How Rolls-Royce Maintains Jet Engines With the IoT

PinIt
jet engine maintenance

Rolls-Royce is using Microsoft Azure IoT to target use cases in predictive maintenance and fuel efficiency.

Name of Organization: Rolls-Royce

Industry: Aviation / Manufacturing

Location: London, UK

Business Opportunity or Challenge Encountered:

The aviation industry is capital intensive and also has high operating and maintenance costs.

A single jet engine can cost $16 million, and on a Transatlantic flight will consume 36,000 gallons of fuel, which at today’s airline fuel prices comes to around $54,000 per trip, or more than $5,000 an hour.  Maintaining the aircraft on the ground can add hundreds of dollars per hour.

Although fuel costs have been falling, airlines are still pursuing ways to reduce running expenses. Some areas being pursued include increasing fuel efficiency of jet engines, optimizing flight paths, and improving maintenance.

Rolls-Royce is well-known for its luxury cars, but its most vibrant business is aircraft engine manufacturing. In fact, the company has more than 13,000 engines for commercial aircraft in service around the world, and for the past 20 years, it has offered customers ongoing engine maintenance services. The company’s Trent series engines are found on aircraft including the Boeing 787 and Airbus A380, A350, and A330neo.

Machine data, however, can create headaches for any company trying to analyze it. A rapidly increasing volume of data coming from different types of aircraft equipment overtook the airlines’ ability to analyze and gain insight from it. A typical aircraft engine is loaded with sensors that generate thousands of real-time signals, covering everything from fuel pump wear-and-tear to fuel efficiency.

Rolls-Royce wanted to analyze that data to help reduce delays and fuel consumption.

“Aircraft and engines have gotten more talkative and the scope of our services has increased,” said Nick Farrant, senior vice president of Rolls-Royce, in a recently published case study. “There are terabytes of data coming from large aircraft fleets, with gigabytes per hour—rather than kilobytes—to process and analyze.” He added that “we and our customers are drowning in data, and many existing systems struggle to filter the signal from the noise and offer the means to analyze things in a consistent way.”

A Trent series engine on an aircraft. Photo: Rolls-Royce.

A Trent series engine on an aircraft. Photo: Rolls-Royce.

How This Business Opportunity or Challenge Was Met:

Rolls-Royce addressed these growing data analysis challenges by building a monitoring solution into its TotalCare Services, which oversee responsibility for engine reliability and maintenance. The company assumes all responsibilities for analyzing engine data in real time to manage customers’ engine maintenance and maximize aircraft availability.

To meet the technology requirements of this initiative, Rolls-Royce implemented Microsoft’s Azure IoT Suite to collect and aggregate data from disparate and geographically distributed sources. As documented by Microsoft, the types of data processed include:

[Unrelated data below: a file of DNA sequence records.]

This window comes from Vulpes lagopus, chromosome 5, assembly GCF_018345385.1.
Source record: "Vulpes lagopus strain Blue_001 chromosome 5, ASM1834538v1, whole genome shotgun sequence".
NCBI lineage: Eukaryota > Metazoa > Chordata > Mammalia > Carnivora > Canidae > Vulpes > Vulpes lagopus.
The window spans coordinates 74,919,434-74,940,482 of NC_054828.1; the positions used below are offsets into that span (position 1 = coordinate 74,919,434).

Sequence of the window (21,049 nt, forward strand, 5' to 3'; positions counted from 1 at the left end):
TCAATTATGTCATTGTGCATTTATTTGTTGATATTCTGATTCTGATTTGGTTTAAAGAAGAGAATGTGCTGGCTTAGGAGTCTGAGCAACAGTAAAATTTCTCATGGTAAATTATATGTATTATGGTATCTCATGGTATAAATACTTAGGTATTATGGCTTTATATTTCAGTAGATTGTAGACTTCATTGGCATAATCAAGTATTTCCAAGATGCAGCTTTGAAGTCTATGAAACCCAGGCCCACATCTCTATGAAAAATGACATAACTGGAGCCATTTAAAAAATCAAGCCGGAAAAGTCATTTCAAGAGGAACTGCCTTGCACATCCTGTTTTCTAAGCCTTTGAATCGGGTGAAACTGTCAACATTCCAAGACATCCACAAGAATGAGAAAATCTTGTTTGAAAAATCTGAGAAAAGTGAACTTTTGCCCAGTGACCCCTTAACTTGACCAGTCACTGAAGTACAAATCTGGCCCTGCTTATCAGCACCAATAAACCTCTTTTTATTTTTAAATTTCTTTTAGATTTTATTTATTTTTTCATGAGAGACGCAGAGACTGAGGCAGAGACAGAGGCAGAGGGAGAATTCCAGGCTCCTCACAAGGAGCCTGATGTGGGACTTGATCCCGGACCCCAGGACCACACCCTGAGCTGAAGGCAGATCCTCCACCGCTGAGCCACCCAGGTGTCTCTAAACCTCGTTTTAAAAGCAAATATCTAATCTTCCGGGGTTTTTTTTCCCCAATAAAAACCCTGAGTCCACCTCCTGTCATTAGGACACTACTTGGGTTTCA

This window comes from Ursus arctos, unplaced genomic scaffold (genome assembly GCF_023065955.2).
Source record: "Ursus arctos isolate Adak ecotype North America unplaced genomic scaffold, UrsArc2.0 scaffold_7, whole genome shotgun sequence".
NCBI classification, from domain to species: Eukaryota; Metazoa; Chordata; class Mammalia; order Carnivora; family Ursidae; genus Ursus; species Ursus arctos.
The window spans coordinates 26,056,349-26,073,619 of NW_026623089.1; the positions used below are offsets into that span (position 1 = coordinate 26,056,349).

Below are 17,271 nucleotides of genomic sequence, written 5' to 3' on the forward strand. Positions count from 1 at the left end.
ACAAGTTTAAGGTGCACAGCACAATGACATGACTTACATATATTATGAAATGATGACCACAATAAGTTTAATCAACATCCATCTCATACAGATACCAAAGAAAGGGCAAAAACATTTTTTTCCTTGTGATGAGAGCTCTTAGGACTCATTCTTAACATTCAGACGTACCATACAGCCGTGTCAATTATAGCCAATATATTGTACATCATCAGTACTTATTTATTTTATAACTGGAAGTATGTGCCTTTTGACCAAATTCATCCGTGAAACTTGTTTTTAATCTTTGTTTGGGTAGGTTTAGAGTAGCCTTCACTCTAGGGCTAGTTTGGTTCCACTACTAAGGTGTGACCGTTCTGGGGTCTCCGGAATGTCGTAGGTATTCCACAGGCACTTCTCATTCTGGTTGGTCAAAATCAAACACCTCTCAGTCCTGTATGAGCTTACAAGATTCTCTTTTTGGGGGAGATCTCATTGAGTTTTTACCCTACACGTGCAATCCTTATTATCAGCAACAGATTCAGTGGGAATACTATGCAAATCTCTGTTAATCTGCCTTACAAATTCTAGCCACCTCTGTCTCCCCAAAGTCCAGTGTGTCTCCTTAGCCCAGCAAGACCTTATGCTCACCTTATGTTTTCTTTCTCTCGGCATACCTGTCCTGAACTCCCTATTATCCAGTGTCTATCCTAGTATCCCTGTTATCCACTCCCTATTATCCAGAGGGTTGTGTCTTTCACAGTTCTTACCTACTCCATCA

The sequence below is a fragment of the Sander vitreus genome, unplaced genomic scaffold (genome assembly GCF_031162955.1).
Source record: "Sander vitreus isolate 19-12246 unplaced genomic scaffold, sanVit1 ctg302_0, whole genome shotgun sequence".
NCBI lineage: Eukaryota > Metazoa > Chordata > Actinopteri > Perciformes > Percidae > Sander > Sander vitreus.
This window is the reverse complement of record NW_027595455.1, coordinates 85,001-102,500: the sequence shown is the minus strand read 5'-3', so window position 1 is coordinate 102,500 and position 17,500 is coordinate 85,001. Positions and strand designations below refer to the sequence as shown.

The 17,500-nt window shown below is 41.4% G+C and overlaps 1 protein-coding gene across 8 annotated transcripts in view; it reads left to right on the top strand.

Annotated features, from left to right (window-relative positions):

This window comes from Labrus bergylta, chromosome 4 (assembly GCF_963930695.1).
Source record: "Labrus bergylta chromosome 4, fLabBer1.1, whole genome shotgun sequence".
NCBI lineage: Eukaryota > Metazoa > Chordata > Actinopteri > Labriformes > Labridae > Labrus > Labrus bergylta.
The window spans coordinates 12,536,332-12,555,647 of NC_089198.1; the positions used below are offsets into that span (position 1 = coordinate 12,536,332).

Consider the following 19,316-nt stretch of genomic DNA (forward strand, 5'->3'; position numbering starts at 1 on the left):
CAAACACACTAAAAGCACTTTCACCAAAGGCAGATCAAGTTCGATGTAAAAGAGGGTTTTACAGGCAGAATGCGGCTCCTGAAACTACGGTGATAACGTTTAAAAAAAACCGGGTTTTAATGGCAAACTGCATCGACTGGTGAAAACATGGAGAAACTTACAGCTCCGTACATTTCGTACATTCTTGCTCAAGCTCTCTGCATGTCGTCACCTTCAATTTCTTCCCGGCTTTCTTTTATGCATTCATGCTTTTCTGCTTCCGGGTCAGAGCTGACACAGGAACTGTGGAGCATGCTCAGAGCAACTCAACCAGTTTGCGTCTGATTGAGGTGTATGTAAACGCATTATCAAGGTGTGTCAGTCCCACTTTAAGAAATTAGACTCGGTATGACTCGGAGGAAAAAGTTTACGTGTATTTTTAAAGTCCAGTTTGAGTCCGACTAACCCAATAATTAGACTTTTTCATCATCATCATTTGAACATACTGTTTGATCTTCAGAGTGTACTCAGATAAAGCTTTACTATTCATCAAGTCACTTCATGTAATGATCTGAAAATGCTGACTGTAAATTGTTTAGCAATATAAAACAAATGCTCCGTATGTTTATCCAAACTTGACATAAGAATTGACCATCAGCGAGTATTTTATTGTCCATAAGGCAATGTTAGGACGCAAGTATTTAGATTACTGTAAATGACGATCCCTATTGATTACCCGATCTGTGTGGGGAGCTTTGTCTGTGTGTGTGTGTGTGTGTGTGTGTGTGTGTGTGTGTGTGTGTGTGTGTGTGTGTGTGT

• Snapshots of engine performance that the planes send wirelessly during a flight.
  • Downloads of “black box”–type data, technical logs, and flight plans.
  • Forecast and actual weather data provided by third parties.

The company is also using Microsoft Cortana Intelligence Suite to analyze datasets and perform data modeling at scale to accurately detect operational anomalies and help customers plan relevant actions.

In that respect, one area being explored is predictive maintenance. For example, aircraft and engine components, such as a fuel pump, often have a “soft life”—the point at which it is recommended to remove it for maintenance based on its time in operation. By analyzing detailed data from each specific pump and comparing it to data models and other pumps in the fleet, it is possible to provide an alert that indicates that a specific pump might not be performing well and should be replaced sooner than its soft life.

 Aircraft fuel efficiency is another area being targeted. By analyzing new data against existing forecasts, reference tables, and historical trends, Rolls-Royce will be able to help airlines understand exactly which factors—including flight plans, equipment maintenance, weather, and discretionary fuel—have the most impact on fuel performance.

Measurable/Quantifiable and “Soft” Benefits From This Initiative:

Rolls-Royce sees the ability to provide a wider swath of operational data as a way to expand its services to customers, the Microsoft case study reports. Being able to monitor and report aircraft engine components’ actual conditions could potentially add up to tremendous savings by minimizing the disruption and cost of maintenance. The company is also moving to solve different problems through machine learning and analytics.

Another benefit is that Rolls-Royce has gained a clearer understanding of how it should structure its support contracts, how it can better manage risk, and product development needs.

(Source: Microsoft. Engine photo by Rolls-Royce.)

 Related:

Case studies: predictive maintenance

Preventing downtime with predictive analytics

Leave a Reply